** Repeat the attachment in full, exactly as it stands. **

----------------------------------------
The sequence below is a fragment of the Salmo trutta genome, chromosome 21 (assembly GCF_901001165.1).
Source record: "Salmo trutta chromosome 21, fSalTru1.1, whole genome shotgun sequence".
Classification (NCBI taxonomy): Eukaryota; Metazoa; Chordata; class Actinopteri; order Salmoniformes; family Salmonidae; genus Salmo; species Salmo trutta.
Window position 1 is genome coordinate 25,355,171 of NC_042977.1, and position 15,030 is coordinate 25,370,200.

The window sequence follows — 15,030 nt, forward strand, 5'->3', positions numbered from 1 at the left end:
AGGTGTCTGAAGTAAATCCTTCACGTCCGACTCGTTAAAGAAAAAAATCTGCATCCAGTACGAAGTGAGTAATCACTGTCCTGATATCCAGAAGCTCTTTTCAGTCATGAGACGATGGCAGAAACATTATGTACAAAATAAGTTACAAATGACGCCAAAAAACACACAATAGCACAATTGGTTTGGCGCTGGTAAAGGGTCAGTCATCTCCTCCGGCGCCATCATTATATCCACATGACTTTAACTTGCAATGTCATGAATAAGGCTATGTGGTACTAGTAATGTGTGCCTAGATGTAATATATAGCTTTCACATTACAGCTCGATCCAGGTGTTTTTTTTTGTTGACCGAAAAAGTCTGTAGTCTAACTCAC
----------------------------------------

The sequence below is a fragment of the Salmo trutta genome, chromosome 21 (assembly GCF_901001165.1).
Source record: "Salmo trutta chromosome 21, fSalTru1.1, whole genome shotgun sequence".
Classification (NCBI taxonomy): Eukaryota; Metazoa; Chordata; class Actinopteri; order Salmoniformes; family Salmonidae; genus Salmo; species Salmo trutta.
Window position 1 is genome coordinate 25,355,171 of NC_042977.1, and position 15,030 is coordinate 25,370,200.

The window sequence follows — 15,030 nt, forward strand, 5'->3', positions numbered from 1 at the left end:
AGGTGTCTGAAGTAAATCCTTCACGTCCGACTCGTTAAAGAAAAAAATCTGCATCCAGTACGAAGTGAGTAATCACTGTCCTGATATCCAGAAGCTCTTTTCAGTCATGAGACGATGGCAGAAACATTATGTACAAAATAAGTTACAAATGACGCCAAAAAACACACAATAGCACAATTGGTTTGGCGCTGGTAAAGGGTCAGTCATCTCCTCCGGCGCCATCATTATATCCACATGACTTTAACTTGCAATGTCATGAATAAGGCTATGTGGTACTAGTAATGTGTGCCTAGATGTAATATATAGCTTTCACATTACAGCTCGATCCAGGTGTTTTTTTTTGTTGACCGAAAAAGTCTGTAGTCTAACTCAC